Paul Volcker, who during his stint as Federal Reserve board chairman in the 1980’s is widely credited with slaying the high inflation that plagued the American economy for long, died yesterday (9 December) at the age of 92.
Volcker is feted by monetary economists across the world for establishing the primacy of an independent central bank.
During his stint as the Fed chairmen, Volcker’s tight monetary policies pushed the interest rates as high as 20 per cent but he successfully managed to tame Inflation that ravaged the US economy in the 1970s.
Volcker served in both Democratic and Republican administrations for almost three decades playing a pivotal role in formulation of monetary policy and supervising the nation’s financial system.
After the global financial crisis, Volcker advocated breaking up large banks and banning commercial banks from higher-risk activities, such as proprietary trading.
Under the “Volcker rules” he put together, a series of federal regulation were passed that prohibited banks from conducting certain type of investment activities with their own accounts and limits their dealings with hedge funds and private equity funds.
After his retirement from the helm of affairs in US economic policy making, Volcker headed a committee investigating dormant accounts and other assets in Swiss banks that belonged to Holocaust victims. He was also appointed to chair the International Accounting Standards Committee developing global accounting practices.
In 2004, United Nations Secretary General Kofi Annan appointed Volcker to head an independent panel investigating corruption allegations in the UN’s Iraqi Oil-for-Food programme.
The $60 billion programme, under which Iraqi oil would be sold in exchange for food under the supervision of the UN, was launched in 1996 to help the Iraqis suffering under international sanctions after the country’s then ruling dictator Saddam Hussein's invasion of Kuwait.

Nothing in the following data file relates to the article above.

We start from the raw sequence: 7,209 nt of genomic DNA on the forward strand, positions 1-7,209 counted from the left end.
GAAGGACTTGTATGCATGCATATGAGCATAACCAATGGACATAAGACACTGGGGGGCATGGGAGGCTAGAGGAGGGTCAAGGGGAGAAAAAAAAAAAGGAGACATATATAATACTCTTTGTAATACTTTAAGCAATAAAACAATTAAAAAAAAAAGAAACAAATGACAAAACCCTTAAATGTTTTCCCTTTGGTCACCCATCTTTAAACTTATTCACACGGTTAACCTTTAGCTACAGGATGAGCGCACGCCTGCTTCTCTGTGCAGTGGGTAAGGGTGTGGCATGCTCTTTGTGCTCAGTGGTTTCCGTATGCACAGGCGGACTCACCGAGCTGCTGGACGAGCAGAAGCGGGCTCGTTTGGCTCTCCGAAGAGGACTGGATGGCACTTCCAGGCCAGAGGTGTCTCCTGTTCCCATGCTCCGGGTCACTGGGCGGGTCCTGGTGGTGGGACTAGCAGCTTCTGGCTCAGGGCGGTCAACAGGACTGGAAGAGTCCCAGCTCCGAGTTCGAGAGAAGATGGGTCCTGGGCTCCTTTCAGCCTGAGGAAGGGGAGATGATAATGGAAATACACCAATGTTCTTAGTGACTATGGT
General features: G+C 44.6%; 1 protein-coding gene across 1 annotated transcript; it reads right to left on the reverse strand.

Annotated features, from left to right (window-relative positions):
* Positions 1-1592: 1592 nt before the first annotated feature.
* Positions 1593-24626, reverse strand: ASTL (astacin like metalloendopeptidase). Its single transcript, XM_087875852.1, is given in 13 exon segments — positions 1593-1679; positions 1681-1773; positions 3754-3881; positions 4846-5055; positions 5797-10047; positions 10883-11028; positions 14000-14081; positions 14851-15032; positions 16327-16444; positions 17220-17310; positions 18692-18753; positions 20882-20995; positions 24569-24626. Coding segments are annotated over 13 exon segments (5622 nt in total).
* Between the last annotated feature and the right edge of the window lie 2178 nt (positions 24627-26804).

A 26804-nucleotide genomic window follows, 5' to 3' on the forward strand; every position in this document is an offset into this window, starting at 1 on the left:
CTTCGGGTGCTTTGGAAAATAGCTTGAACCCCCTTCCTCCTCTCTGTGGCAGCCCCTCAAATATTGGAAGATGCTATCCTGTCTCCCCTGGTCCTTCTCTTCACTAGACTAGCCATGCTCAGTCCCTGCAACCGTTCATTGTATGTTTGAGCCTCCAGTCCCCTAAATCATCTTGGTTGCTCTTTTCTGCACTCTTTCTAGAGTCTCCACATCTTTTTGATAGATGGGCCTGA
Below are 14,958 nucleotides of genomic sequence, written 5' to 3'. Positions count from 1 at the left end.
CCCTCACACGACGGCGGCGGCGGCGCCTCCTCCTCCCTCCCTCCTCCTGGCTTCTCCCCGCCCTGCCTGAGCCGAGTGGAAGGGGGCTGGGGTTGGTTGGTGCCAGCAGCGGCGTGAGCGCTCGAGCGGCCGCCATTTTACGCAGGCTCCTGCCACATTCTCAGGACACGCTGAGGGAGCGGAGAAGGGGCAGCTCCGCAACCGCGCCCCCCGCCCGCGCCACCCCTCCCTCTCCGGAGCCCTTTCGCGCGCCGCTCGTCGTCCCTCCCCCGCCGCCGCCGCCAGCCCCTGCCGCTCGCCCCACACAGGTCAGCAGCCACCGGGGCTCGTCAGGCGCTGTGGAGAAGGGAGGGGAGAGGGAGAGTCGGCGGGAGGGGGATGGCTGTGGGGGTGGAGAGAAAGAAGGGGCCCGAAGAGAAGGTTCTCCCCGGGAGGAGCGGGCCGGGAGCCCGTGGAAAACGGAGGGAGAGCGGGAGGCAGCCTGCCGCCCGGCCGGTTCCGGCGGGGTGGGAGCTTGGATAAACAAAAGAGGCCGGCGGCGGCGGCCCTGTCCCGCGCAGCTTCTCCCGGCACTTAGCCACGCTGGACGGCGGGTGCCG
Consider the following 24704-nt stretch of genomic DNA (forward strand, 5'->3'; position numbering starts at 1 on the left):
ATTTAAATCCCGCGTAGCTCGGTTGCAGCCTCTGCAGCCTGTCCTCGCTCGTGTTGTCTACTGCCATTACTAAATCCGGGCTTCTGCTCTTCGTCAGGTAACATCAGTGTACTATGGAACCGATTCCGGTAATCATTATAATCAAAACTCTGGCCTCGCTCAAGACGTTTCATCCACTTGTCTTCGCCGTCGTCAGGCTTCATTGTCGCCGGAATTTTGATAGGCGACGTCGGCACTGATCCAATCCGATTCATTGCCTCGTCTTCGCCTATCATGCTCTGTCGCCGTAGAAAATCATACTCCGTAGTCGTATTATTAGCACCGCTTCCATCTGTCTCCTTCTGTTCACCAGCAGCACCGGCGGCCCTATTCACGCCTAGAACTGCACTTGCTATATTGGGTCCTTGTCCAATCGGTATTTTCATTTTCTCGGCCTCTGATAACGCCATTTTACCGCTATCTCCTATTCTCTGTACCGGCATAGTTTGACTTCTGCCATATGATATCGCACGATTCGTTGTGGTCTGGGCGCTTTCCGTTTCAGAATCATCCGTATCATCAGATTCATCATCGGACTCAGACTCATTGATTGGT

In Volcker's 2005 report, senior Congress leader and Gandhi family loyalist Natwar Singh (who was then India’s External Affairs Minister), Panthers Party head Bhim Singh and few corporate houses were named as "non-contractual beneficiaries".
It was alleged that with Natwar's help, his son Jagat and his friend Andaleeb Sehgal secured four million oil barrels from Iraq which they illegally sold to a Swiss company, Masefield AG.
In return for these illegal sales, Masefield is said to have paid kickbacks (termed "surcharges"), partly to Saddam Hussein's regime and partly to Natwar Singh and others.
The kickbacks were alleged to be Hussein's way of securing support from politicians around the world and that this bribe money influenced Natwar Singh to lobby against US policies in Iraq (in particular, US sanctions on Saddam Hussein).
Natwar and Congress party were known to be vociferous supporters of Baathist regime of Saddam Hussein.
Adding credibility to allegations, a Crotian diplomat Aniel Mathrani said that Natwar introduced his son and Sehgal to the Iraqi establishment during a January 2001 visit to Baghdad.
Natwar defended the allegations by saying that he was operating at the behest of Congress which was also mentioned in the Volcker report.
An investigation by Enforcement Directorate alleged that Natwar "jointly and severally" got foreign exchange totalling $898,027 (Rs 5.4 crore), in violation of FEMA.
A huge uproar ensued in the Indian parliament with opposition demanding investigation in to the murk dealings of Natwar. Facing the heat from the opposition, committed headed by Justice R S Pathak was appointed by the then ruling Congress -led UPA government to look into Volcker allegations. Natwar continued to remain defiant refusing to resign from the Union Cabinet.
In August 2005, the Justice Pathak committee released its judgement. Pathak's report, which was submitted to then prime minister Manmohan Singh, was never made public but is said to have agreed with the findings of Volcker report on the dubious role played by Natwar.
According to committee found that Andaleeb Sehgal, a friend of Jagat Singh, and Aditya Khanna, a relative of Natwar Singh, received financial payoffs by procuring oil coupons based on recommendations given by Natwar Singh.
On expected lines, the committee however claimed that there was no evidence linking the Congress party with these dealings. Based on this report, Jagat Singh was expelled from the primary membership of the Congress party. Natwar Singh was dismissed from the Cabinet and his party membership was suspended.